Musk Gives an Update on When a Mars Colony Could be Built

Elon Musk is well-known for his ability to create a media sensation. Scarcely a week goes by that the founder of SpaceX and Tesla doesn’t have an announcement or update to make – often via his social media outlet of choice, twitter. And as a major figure in the NewSpace industry, anything he says is guaranteed to elicit reactions (both critical and hopeful) from the space community and general public.

Just last week (on Monday, Sept. 17th), he revealed new information about the Big Falcon Rocket (BFR)  and who its first passenger would be when it conducts its first lunar mission (which is planned for 2023). And on Friday (Sept. 21st), Musk shared some updated plans on when a SpaceX Martian colony could be established. According to the tweet he posted, his company could build a base on Mars (Mars Base Alpha) as early as 2028.

Continue reading “Musk Gives an Update on When a Mars Colony Could be Built”

Elon Musk Reveals who the First Lunar Tourist Will Be

Ever since Elon Musk announced the latest addition to the SpaceX rocket family back in September of 2016, the general public and space community has been eagerly awaiting updates on its progress.  Known as the Big Falcon Rocket (BFR), this massive launch vehicle is central to Musk’s plan of conducting space tourism with flights into orbit and to the Moon. It is also intrinsic to his vision of sending astronauts and colonists to Mars.

Already this year, Musk announced that the BFR could be ready to make orbital launches by 2020 and showed the Main Body Tool that would build the BFR. And on Monday, September 17th – during a press conference at SpaceX headquarters in California – Musk announced who the first passenger aboard the BFR will be as it conducts its first lunar mission – the Japanese fashion innovator and globally recognized art curator, Yusaku Maezawa.

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Come Vote and Turn this SpaceX LEGO Set into a Reality

LEGO SpaceX Set

Remember the really cool Saturn V rocket set released by LEGO last year? Want to help set the direction for the next space-related LEGO set that should get built? Well then, check out SpaceX: The Ultimate Collection.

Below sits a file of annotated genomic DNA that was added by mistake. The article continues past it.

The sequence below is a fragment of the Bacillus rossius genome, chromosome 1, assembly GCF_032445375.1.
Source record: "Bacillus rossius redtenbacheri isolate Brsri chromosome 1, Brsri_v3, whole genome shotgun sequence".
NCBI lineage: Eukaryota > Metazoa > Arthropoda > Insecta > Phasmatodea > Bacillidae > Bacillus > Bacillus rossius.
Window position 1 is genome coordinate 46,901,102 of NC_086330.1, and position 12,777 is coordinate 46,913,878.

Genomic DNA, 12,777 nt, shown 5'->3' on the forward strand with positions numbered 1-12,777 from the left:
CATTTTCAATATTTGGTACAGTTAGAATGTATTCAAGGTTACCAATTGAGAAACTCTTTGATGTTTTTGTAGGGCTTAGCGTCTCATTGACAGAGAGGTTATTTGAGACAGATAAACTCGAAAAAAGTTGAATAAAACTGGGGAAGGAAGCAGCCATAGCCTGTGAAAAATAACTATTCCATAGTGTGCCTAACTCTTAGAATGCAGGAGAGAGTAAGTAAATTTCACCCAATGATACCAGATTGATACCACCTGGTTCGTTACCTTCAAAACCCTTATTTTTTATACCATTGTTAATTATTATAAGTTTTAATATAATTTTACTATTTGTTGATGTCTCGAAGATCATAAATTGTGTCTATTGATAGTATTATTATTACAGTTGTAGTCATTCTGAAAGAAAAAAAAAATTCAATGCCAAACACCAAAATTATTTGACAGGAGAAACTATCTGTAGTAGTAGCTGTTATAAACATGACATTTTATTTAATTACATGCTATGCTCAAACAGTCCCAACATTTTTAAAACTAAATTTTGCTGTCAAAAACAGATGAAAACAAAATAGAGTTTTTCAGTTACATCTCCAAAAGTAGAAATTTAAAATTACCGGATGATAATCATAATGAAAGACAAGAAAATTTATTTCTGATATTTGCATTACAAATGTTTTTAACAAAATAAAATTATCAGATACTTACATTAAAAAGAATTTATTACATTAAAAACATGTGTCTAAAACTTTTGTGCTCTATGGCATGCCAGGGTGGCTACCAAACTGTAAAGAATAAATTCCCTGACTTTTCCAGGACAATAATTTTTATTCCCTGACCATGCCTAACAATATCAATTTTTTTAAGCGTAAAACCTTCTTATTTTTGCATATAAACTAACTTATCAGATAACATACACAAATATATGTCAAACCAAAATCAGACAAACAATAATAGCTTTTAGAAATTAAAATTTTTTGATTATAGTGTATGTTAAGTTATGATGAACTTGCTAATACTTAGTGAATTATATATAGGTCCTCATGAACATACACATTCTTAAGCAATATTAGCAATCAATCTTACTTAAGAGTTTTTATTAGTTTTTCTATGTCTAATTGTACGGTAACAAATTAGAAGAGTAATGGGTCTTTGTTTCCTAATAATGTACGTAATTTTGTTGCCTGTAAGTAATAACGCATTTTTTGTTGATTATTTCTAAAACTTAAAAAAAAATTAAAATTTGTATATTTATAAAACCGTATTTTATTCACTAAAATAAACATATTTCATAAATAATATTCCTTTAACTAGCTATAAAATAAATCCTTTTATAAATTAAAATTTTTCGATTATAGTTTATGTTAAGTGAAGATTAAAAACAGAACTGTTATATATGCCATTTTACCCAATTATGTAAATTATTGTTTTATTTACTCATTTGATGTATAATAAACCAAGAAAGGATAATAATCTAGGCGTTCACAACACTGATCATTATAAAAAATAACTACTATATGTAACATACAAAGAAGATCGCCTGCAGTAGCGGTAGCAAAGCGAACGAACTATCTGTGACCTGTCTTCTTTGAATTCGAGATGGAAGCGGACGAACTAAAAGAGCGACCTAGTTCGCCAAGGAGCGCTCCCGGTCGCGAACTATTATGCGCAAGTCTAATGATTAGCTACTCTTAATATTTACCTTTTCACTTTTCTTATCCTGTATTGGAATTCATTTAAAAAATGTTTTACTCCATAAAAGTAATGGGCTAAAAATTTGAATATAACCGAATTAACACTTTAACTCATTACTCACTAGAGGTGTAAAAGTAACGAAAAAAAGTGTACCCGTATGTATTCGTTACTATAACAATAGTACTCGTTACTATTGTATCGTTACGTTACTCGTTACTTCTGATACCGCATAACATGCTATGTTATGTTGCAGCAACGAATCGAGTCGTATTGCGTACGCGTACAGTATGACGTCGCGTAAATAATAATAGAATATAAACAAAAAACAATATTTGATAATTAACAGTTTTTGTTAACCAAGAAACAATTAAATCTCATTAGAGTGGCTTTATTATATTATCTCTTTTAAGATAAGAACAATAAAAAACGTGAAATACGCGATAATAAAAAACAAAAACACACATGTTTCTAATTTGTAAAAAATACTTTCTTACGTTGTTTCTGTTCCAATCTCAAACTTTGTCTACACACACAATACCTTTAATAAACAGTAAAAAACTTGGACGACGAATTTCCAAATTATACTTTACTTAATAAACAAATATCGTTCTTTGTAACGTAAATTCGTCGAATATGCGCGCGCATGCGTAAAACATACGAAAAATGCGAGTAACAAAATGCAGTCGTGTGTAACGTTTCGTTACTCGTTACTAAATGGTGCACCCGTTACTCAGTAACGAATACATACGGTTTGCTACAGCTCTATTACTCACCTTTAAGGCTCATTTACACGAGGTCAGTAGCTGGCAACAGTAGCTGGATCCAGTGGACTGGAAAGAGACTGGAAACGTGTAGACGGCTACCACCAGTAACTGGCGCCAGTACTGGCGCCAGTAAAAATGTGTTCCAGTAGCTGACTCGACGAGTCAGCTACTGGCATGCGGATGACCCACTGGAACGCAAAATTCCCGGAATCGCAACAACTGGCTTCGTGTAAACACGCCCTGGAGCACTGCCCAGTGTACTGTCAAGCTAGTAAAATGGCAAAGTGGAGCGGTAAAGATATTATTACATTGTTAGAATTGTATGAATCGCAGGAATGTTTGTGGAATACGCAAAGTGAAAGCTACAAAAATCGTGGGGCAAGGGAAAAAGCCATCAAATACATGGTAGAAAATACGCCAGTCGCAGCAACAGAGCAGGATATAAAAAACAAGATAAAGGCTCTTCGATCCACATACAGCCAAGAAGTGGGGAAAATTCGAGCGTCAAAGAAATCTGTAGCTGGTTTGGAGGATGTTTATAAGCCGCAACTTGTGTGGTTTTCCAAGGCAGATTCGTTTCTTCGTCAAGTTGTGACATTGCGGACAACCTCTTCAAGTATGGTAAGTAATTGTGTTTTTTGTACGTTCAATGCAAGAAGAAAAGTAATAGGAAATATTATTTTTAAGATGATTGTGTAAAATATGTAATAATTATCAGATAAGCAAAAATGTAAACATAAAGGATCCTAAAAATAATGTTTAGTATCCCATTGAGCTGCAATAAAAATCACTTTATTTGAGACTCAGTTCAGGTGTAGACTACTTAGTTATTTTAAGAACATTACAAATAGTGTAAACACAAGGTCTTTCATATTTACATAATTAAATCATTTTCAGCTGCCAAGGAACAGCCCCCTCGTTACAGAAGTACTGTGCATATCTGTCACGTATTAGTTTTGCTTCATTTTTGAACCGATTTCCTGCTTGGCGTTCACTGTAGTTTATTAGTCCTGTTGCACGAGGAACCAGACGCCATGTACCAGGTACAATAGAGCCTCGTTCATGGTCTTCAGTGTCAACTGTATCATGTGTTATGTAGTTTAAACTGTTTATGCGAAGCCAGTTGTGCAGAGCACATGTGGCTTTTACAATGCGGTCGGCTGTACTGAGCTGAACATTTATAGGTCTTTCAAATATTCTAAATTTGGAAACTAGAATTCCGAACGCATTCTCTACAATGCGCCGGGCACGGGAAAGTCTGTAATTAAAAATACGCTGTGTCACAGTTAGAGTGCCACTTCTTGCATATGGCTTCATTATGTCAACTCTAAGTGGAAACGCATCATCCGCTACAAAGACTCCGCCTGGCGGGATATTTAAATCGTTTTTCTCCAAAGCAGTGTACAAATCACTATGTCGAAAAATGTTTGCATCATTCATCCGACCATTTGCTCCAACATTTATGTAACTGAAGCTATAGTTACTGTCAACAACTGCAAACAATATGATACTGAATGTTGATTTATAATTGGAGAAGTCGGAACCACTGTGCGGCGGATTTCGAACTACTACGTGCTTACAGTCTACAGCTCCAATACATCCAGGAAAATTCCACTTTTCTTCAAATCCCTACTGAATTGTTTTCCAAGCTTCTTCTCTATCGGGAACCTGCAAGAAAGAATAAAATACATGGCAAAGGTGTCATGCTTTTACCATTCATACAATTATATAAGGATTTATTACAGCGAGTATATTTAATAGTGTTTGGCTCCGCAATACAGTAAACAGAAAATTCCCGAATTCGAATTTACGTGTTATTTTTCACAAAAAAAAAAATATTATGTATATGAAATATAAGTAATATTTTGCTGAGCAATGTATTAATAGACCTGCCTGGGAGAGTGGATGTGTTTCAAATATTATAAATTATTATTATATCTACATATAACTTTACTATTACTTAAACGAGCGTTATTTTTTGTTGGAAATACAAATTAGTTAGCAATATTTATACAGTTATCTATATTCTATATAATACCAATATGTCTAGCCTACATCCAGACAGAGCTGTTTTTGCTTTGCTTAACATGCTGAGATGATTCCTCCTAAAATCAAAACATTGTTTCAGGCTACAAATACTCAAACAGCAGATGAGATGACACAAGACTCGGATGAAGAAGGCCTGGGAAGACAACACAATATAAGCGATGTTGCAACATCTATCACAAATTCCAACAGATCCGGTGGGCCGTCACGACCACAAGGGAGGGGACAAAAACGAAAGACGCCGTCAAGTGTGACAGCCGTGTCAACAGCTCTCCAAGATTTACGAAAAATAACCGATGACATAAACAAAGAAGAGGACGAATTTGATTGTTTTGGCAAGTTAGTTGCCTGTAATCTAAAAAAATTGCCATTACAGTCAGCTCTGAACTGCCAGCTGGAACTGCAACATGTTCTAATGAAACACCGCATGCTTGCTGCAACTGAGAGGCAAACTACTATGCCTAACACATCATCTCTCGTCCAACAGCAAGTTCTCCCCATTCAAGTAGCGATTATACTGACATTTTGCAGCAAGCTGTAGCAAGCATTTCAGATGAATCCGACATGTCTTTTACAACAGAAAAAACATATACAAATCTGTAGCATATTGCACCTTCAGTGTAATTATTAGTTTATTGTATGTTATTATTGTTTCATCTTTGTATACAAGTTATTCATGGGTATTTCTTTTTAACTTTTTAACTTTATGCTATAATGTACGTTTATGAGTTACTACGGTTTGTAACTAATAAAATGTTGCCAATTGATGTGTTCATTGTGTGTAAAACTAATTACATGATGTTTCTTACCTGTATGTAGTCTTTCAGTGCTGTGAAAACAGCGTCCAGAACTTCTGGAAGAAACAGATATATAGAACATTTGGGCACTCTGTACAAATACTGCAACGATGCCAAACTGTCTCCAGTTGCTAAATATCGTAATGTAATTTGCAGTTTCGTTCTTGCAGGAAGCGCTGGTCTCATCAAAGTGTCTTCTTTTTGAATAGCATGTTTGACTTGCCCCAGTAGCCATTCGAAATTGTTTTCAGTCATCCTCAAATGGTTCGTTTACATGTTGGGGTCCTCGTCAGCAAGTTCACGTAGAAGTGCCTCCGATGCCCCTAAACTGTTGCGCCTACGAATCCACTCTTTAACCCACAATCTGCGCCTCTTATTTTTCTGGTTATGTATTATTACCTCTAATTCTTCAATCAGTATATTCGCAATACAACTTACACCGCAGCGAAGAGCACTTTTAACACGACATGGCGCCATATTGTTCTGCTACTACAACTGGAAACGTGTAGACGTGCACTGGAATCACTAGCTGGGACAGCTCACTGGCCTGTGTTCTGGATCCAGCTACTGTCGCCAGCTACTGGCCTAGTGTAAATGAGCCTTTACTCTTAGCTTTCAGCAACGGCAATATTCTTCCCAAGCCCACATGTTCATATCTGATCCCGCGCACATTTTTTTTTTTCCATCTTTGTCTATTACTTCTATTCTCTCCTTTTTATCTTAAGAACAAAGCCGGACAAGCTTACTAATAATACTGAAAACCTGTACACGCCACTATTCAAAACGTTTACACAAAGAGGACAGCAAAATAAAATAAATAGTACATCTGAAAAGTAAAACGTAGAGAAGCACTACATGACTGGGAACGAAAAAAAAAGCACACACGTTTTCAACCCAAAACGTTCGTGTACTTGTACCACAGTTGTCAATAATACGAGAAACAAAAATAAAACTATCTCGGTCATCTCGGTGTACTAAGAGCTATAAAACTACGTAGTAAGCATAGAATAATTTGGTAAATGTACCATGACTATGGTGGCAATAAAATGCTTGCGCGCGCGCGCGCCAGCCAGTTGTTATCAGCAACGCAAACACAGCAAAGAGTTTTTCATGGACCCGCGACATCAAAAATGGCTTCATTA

This is a proposed LEGO set designed by Matthew Nolan and Valerie Roche (co-designer of the Saturn V set), consisting of three separate modules:

Block 5 Variant Falcon 9

For starters, you’ll get a Block 5 variant of the SpaceX Falcon 9 rocket, with its 9 Merlin engines, black interstage and titanium gridfins. The legs actually move up and down and lock in place for that rapid landing and easy reusablity. It also comes with a detachable upper stage with a variety of cargos. You can put a communications satellite into the detachable fairing, or a Dragon 2 capsule that’s ready to re-enter the Earth’s atmosphere with its heat shield. 371 bricks

Falcon 9 Block 5. Credit Matthew Nolan and Valerie Roche
Falcon 9 Block 5. Credit Matthew Nolan and Valerie Roche
Dragon 2 Capsule. Credit Matthew Nolan and Valerie Roche
Dragon 2 Capsule. Credit Matthew Nolan and Valerie Roche


Falcon Heavy

Then there’s a completely separate Falcon Heavy with its three detachable cores, each of which has its own landing legs. It has a detachable second stage with its Merlin Vacuum Engines and fuel tanks. At the top there’s a payload fairing, and inside that – this is the best part – there’s a tiny Tesla Roadster as a payload, so you can fly your car to space, just like Elon Musk. 453 bricks

Falcon Heavy
Falcon Heavy
Tesla Roadster and Starman. Credit Matthew Nolan and Valerie Roche
Tesla Roadster and Starman. Credit Matthew Nolan and Valerie Roche


Transporter/Erector/Launcher

And last but not least, the set comes with a SpaceX Transporter/Erector/Launcher that can hold and display either the Falcon 9 or the Falcon Heavy. You can clamp in either rocket and then raise or lower it, ready for launch. 759 bricks

Falcon Heavy on the Transporter. Credit Matthew Nolan and Valerie Roche
Falcon Heavy on the Transporter. Credit Matthew Nolan and Valerie Roche

If LEGO does decide to build this awesome set, it’ll consist of 1,583 pieces, and measure 64 cm high when fully constructed at 1:110 scale.

Now, I know you’re wondering where you can buy one of these, but you can’t. Instead, you’ve got to help convince LEGO that this is a set that they should consider putting into production at LEGO Ideas. At the time that I’m writing this article, they’ve gotten 3440 supporters to join the campaign. Because of all the support, LEGO has extended their campaign twice, and now they’ve got 589 days left to reach the 10,000 supporters.

So go, help make this happen.

Oh, and maybe we can convince LEGO to add a Drone ship for landings, Mr. Steven to catch fairings, and maybe a BFR while they’re at it.

Musk Says that SpaceX will use a Giant Party Balloon to Bring an Upper Stage Back. Wait, what?

When Elon Musk of SpaceX tweets something interesting, it generates a wave of excitement. So when he tweeted recently that SpaceX might be working on a way to retrieve upper stages of their rockets, it set off a chain of intrigued responses.